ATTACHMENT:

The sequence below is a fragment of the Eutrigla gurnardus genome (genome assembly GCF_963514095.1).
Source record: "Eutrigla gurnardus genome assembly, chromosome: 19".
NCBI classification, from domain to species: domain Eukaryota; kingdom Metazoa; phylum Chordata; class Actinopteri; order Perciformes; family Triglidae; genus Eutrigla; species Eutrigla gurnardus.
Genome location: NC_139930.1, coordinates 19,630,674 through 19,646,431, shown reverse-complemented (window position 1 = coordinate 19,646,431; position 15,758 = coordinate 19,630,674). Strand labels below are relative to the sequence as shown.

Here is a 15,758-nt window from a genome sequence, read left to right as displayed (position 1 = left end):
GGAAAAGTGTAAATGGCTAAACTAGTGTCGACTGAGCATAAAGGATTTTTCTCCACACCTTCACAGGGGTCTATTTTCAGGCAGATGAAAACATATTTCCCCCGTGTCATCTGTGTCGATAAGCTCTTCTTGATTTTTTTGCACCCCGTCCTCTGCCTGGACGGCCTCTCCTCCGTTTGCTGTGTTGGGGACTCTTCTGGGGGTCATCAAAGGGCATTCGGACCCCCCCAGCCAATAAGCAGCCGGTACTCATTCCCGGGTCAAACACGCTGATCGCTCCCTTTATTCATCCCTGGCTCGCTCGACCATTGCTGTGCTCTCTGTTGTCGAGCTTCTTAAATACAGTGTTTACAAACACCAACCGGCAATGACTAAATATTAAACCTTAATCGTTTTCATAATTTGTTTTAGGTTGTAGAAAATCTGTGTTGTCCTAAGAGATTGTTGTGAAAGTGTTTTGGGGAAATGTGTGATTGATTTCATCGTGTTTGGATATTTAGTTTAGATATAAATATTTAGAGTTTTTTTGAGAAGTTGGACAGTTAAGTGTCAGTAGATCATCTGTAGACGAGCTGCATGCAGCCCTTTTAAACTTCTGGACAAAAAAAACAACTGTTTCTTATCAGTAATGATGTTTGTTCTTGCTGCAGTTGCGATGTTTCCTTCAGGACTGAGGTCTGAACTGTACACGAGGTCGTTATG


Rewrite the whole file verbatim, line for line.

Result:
The sequence below is a fragment of the Eutrigla gurnardus genome (genome assembly GCF_963514095.1).
Source record: "Eutrigla gurnardus genome assembly, chromosome: 19".
NCBI classification, from domain to species: domain Eukaryota; kingdom Metazoa; phylum Chordata; class Actinopteri; order Perciformes; family Triglidae; genus Eutrigla; species Eutrigla gurnardus.
Genome location: NC_139930.1, coordinates 19,630,674 through 19,646,431, shown reverse-complemented (window position 1 = coordinate 19,646,431; position 15,758 = coordinate 19,630,674). Strand labels below are relative to the sequence as shown.

Here is a 15,758-nt window from a genome sequence, read left to right as displayed (position 1 = left end):
GGAAAAGTGTAAATGGCTAAACTAGTGTCGACTGAGCATAAAGGATTTTTCTCCACACCTTCACAGGGGTCTATTTTCAGGCAGATGAAAACATATTTCCCCCGTGTCATCTGTGTCGATAAGCTCTTCTTGATTTTTTTGCACCCCGTCCTCTGCCTGGACGGCCTCTCCTCCGTTTGCTGTGTTGGGGACTCTTCTGGGGGTCATCAAAGGGCATTCGGACCCCCCCAGCCAATAAGCAGCCGGTACTCATTCCCGGGTCAAACACGCTGATCGCTCCCTTTATTCATCCCTGGCTCGCTCGACCATTGCTGTGCTCTCTGTTGTCGAGCTTCTTAAATACAGTGTTTACAAACACCAACCGGCAATGACTAAATATTAAACCTTAATCGTTTTCATAATTTGTTTTAGGTTGTAGAAAATCTGTGTTGTCCTAAGAGATTGTTGTGAAAGTGTTTTGGGGAAATGTGTGATTGATTTCATCGTGTTTGGATATTTAGTTTAGATATAAATATTTAGAGTTTTTTTGAGAAGTTGGACAGTTAAGTGTCAGTAGATCATCTGTAGACGAGCTGCATGCAGCCCTTTTAAACTTCTGGACAAAAAAAACAACTGTTTCTTATCAGTAATGATGTTTGTTCTTGCTGCAGTTGCGATGTTTCCTTCAGGACTGAGGTCTGAACTGTACACGAGGTCGTTATG